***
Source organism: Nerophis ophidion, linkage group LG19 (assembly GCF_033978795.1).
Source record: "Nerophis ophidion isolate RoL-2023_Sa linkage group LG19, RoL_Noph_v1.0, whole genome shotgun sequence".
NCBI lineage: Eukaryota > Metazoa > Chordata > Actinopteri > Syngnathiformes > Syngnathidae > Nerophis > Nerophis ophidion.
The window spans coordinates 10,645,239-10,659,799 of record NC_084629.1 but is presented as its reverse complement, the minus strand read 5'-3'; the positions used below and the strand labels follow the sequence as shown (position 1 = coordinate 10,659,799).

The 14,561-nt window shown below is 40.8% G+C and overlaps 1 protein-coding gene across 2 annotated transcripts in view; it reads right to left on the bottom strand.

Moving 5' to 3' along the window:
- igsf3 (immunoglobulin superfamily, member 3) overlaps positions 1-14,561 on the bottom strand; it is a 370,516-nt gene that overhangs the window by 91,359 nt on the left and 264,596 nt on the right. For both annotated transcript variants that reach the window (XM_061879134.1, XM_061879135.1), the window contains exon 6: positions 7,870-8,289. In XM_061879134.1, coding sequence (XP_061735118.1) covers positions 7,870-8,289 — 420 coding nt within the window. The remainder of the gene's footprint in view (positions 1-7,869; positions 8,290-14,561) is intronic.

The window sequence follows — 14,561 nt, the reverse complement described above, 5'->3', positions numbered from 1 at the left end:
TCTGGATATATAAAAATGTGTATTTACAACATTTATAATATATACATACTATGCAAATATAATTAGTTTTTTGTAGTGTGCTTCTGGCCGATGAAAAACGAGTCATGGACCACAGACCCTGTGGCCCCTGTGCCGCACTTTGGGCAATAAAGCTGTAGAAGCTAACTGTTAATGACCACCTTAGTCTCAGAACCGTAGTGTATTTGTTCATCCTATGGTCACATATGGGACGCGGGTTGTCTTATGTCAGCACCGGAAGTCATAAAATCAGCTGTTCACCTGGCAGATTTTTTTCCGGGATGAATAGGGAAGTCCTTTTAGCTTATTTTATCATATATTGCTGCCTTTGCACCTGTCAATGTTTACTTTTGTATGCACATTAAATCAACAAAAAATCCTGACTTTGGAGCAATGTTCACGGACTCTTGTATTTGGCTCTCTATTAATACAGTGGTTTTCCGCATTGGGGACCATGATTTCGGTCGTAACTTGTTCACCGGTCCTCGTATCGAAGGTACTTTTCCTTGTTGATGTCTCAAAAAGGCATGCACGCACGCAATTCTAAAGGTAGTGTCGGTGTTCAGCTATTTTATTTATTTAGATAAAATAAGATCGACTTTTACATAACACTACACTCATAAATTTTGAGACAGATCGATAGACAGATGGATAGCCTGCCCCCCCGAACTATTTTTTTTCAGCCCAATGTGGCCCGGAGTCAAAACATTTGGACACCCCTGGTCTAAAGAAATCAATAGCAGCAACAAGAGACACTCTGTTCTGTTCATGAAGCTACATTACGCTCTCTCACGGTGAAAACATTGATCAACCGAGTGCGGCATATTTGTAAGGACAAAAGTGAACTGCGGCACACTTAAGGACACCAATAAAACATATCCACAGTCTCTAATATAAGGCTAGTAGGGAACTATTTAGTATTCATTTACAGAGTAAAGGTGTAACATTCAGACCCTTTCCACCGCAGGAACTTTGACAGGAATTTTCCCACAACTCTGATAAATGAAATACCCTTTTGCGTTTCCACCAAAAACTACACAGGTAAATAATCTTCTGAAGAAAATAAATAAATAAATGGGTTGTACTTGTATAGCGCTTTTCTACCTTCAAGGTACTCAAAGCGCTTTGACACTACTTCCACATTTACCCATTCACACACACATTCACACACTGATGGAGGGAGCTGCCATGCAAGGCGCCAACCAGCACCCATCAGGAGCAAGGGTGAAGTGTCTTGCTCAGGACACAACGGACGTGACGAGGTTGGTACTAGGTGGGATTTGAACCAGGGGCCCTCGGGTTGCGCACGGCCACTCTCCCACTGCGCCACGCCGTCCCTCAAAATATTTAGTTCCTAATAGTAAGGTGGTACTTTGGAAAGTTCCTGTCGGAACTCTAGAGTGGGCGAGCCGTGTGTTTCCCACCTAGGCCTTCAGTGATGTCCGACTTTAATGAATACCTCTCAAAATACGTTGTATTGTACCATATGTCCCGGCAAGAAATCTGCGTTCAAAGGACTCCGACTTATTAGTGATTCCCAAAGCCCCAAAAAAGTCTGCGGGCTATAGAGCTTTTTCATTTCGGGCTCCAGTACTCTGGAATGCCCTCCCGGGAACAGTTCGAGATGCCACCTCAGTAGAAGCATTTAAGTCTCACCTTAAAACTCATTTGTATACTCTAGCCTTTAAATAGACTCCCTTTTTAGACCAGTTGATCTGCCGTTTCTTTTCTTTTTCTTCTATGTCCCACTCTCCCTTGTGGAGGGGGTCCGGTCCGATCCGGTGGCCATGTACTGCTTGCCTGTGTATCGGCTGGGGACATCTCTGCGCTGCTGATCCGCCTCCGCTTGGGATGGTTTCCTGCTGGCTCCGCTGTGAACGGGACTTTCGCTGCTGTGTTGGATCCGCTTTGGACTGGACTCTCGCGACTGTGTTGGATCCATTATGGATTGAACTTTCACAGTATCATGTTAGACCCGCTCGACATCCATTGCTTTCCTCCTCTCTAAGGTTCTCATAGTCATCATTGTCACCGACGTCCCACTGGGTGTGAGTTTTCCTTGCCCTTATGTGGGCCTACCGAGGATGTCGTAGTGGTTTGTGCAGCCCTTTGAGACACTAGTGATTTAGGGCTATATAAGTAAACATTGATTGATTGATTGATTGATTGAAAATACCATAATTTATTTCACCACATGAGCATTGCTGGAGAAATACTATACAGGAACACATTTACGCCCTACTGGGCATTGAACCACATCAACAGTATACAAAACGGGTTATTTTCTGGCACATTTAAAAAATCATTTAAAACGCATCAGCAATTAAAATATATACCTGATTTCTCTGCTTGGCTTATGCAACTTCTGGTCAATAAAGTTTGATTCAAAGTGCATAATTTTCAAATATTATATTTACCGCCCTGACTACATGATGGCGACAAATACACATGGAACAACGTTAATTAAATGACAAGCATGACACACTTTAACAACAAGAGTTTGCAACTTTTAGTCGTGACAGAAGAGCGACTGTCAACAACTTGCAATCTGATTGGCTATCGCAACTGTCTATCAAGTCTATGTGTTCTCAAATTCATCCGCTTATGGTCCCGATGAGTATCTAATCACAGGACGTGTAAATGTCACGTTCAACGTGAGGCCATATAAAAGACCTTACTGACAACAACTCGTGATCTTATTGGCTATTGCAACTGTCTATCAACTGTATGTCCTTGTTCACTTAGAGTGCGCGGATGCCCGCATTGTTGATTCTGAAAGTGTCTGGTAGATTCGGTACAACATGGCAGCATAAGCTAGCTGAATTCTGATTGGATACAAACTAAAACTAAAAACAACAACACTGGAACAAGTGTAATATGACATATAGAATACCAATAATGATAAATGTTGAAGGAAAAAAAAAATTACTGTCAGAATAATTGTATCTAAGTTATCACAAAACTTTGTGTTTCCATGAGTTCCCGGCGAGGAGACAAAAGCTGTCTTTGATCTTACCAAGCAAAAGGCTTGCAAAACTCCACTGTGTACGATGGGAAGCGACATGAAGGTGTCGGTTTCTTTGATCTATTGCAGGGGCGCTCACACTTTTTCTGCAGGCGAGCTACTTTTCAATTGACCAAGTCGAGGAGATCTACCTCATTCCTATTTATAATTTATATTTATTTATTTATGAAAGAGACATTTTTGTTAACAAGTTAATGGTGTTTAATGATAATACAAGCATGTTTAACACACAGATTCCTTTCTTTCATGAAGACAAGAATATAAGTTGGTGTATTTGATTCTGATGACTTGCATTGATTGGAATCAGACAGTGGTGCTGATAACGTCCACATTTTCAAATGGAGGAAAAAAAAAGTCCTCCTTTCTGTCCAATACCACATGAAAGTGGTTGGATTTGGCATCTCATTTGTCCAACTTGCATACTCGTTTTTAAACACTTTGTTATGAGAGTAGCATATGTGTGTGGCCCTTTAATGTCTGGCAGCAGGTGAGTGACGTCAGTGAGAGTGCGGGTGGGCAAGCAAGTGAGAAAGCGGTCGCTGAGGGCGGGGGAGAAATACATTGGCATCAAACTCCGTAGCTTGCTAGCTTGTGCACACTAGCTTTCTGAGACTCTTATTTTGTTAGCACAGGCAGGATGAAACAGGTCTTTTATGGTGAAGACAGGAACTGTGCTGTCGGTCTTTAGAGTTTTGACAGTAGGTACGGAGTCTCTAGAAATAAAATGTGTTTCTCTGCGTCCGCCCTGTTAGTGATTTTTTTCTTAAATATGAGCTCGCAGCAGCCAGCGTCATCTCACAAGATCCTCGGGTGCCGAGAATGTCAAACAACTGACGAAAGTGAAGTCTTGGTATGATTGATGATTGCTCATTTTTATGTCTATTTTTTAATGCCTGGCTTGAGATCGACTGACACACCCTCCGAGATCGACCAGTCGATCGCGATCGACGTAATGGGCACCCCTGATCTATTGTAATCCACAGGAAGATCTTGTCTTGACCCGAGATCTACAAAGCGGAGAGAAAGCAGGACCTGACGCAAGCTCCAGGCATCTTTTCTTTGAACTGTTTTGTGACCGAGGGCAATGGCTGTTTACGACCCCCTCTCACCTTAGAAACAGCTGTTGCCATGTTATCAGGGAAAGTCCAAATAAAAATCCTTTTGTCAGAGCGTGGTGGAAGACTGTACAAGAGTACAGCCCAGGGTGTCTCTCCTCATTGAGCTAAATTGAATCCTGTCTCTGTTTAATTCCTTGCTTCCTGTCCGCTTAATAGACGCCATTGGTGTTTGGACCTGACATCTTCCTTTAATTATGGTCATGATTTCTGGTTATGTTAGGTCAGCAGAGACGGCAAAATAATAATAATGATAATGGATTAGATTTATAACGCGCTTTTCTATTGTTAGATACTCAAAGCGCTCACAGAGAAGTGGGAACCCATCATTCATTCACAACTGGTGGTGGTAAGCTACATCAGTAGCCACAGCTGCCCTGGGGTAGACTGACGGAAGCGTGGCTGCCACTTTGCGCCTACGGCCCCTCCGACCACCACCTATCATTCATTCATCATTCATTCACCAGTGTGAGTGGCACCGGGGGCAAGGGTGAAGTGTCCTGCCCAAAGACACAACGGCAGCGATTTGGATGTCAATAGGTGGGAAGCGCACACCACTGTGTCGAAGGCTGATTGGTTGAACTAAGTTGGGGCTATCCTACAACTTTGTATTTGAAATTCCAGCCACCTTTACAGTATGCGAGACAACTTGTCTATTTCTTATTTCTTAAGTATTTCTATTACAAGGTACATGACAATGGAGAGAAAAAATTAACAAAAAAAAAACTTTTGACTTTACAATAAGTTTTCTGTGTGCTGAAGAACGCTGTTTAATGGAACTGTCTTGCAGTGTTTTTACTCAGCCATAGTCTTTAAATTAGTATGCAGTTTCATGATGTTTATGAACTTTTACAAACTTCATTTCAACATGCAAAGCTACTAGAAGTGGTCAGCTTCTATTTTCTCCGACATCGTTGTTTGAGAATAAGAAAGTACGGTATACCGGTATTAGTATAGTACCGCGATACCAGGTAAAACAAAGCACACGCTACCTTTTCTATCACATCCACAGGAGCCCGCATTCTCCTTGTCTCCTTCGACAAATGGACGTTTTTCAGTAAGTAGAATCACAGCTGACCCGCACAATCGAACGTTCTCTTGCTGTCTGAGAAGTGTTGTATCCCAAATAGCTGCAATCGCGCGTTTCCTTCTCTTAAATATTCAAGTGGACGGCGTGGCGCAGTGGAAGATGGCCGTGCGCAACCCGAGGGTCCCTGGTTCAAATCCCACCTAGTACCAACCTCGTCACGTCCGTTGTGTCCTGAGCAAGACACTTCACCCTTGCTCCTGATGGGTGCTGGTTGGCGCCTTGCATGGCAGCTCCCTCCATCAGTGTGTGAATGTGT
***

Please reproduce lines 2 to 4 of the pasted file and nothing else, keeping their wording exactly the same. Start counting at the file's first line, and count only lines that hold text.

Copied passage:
Source record: "Nerophis ophidion isolate RoL-2023_Sa linkage group LG19, RoL_Noph_v1.0, whole genome shotgun sequence".
NCBI lineage: Eukaryota > Metazoa > Chordata > Actinopteri > Syngnathiformes > Syngnathidae > Nerophis > Nerophis ophidion.
The window spans coordinates 10,645,239-10,659,799 of record NC_084629.1 but is presented as its reverse complement, the minus strand read 5'-3'; the positions used below and the strand labels follow the sequence as shown (position 1 = coordinate 10,659,799).